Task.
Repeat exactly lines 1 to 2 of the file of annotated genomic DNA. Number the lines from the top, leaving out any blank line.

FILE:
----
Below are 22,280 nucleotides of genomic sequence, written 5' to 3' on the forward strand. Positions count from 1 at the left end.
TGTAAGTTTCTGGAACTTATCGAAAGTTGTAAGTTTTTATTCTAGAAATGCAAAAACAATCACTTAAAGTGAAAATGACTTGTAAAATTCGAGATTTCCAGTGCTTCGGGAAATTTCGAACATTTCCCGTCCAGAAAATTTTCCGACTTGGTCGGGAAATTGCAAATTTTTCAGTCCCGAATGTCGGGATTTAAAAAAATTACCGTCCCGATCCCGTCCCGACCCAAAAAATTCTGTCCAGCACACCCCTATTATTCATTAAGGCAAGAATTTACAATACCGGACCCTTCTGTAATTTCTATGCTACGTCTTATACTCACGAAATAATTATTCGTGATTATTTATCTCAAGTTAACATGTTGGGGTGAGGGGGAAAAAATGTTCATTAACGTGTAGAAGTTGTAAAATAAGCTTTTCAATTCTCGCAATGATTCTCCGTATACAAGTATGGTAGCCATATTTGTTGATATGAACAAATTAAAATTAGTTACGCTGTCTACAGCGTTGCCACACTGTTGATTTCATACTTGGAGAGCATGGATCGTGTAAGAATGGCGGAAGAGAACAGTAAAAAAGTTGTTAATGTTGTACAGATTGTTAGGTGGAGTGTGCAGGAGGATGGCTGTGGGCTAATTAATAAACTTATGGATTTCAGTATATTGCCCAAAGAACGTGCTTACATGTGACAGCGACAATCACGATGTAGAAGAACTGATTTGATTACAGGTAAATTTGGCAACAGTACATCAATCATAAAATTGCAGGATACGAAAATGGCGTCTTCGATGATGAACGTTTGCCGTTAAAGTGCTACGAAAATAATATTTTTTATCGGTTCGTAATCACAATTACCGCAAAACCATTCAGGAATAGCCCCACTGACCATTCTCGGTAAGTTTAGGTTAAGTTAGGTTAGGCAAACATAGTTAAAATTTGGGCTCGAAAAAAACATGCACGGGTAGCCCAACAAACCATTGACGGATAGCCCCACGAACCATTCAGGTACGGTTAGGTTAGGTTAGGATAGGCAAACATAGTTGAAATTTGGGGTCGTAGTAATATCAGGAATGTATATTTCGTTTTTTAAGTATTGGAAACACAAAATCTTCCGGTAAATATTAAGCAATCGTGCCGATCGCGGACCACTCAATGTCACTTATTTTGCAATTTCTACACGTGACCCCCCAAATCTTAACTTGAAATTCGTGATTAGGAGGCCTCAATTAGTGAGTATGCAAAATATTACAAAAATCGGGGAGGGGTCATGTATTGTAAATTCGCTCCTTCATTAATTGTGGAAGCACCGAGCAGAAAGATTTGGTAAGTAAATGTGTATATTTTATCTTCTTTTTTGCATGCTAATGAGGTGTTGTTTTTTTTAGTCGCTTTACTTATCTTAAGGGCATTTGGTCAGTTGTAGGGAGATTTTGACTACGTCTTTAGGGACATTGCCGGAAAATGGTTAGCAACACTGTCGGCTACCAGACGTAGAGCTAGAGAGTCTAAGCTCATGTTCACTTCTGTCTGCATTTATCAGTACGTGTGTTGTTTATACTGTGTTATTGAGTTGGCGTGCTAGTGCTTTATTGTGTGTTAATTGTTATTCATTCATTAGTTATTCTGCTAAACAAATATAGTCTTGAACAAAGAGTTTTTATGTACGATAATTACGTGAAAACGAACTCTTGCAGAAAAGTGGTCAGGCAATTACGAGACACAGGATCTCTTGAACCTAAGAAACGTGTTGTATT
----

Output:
Below are 22,280 nucleotides of genomic sequence, written 5' to 3' on the forward strand. Positions count from 1 at the left end.
TGTAAGTTTCTGGAACTTATCGAAAGTTGTAAGTTTTTATTCTAGAAATGCAAAAACAATCACTTAAAGTGAAAATGACTTGTAAAATTCGAGATTTCCAGTGCTTCGGGAAATTTCGAACATTTCCCGTCCAGAAAATTTTCCGACTTGGTCGGGAAATTGCAAATTTTTCAGTCCCGAATGTCGGGATTTAAAAAAATTACCGTCCCGATCCCGTCCCGACCCAAAAAATTCTGTCCAGCACACCCCTATTATTCATTAAGGCAAGAATTTACAATACCGGACCCTTCTGTAATTTCTATGCTACGTCTTATACTCACGAAATAATTATTCGTGATTATTTATCTCAAGTTAACATGTTGGGGTGAGGGGGAAAAAATGTTCATTAACGTGTAGAAGTTGTAAAATAAGCTTTTCAATTCTCGCAATGATTCTCCGTATACAAGTATGGTAGCCATATTTGTTGATATGAACAAATTAAAATTAGTTACGCTGTCTACAGCGTTGCCACACTGTTGATTTCATACTTGGAGAGCATGGATCGTGTAAGAATGGCGGAAGAGAACAGTAAAAAAGTTGTTAATGTTGTACAGATTGTTAGGTGGAGTGTGCAGGAGGATGGCTGTGGGCTAATTAATAAACTTATGGATTTCAGTATATTGCCCAAAGAACGTGCTTACATGTGACAGCGACAATCACGATGTAGAAGAACTGATTTGATTACAGGTAAATTTGGCAACAGTACATCAATCATAAAATTGCAGGATACGAAAATGGCGTCTTCGATGATGAACGTTTGCCGTTAAAGTGCTACGAAAATAATATTTTTTATCGGTTCGTAATCACAATTACCGCAAAACCATTCAGGAATAGCCCCACTGACCATTCTCGGTAAGTTTAGGTTAAGTTAGGTTAGGCAAACATAGTTAAAATTTGGGCTCGAAAAAAACATGCACGGGTAGCCCAACAAACCATTGACGGATAGCCCCACGAACCATTCAGGTACGGTTAGGTTAGGTTAGGATAGGCAAACATAGTTGAAATTTGGGGTCGTAGTAATATCAGGAATGTATATTTCGTTTTTTAAGTATTGGAAACACAAAATCTTCCGGTAAATATTAAGCAATCGTGCCGATCGCGGACCACTCAATGTCACTTATTTTGCAATTTCTACACGTGACCCCCCAAATCTTAACTTGAAATTCGTGATTAGGAGGCCTCAATTAGTGAGTATGCAAAATATTACAAAAATCGGGGAGGGGTCATGTATTGTAAATTCGCTCCTTCATTAATTGTGGAAGCACCGAGCAGAAAGATTTGGTAAGTAAATGTGTATATTTTATCTTCTTTTTTGCATGCTAATGAGGTGTTGTTTTTTTTAGTCGCTTTACTTATCTTAAGGGCATTTGGTCAGTTGTAGGGAGATTTTGACTACGTCTTTAGGGACATTGCCGGAAAATGGTTAGCAACACTGTCGGCTACCAGACGTAGAGCTAGAGAGTCTAAGCTCATGTTCACTTCTGTCTGCATTTATCAGTACGTGTGTTGTTTATACTGTGTTATTGAGTTGGCGTGCTAGTGCTTTATTGTGTGTTAATTGTTATTCATTCATTAGTTATTCTGCTAAACAAATATAGTCTTGAACAAAGAGTTTTTATGTACGATAATTACGTGAAAACGAACTCTTGCAGAAAAGTGGTCAGGCAATTACGAGACACAGGATCTCTTGAACCTAAGAAACGTGTTGTATT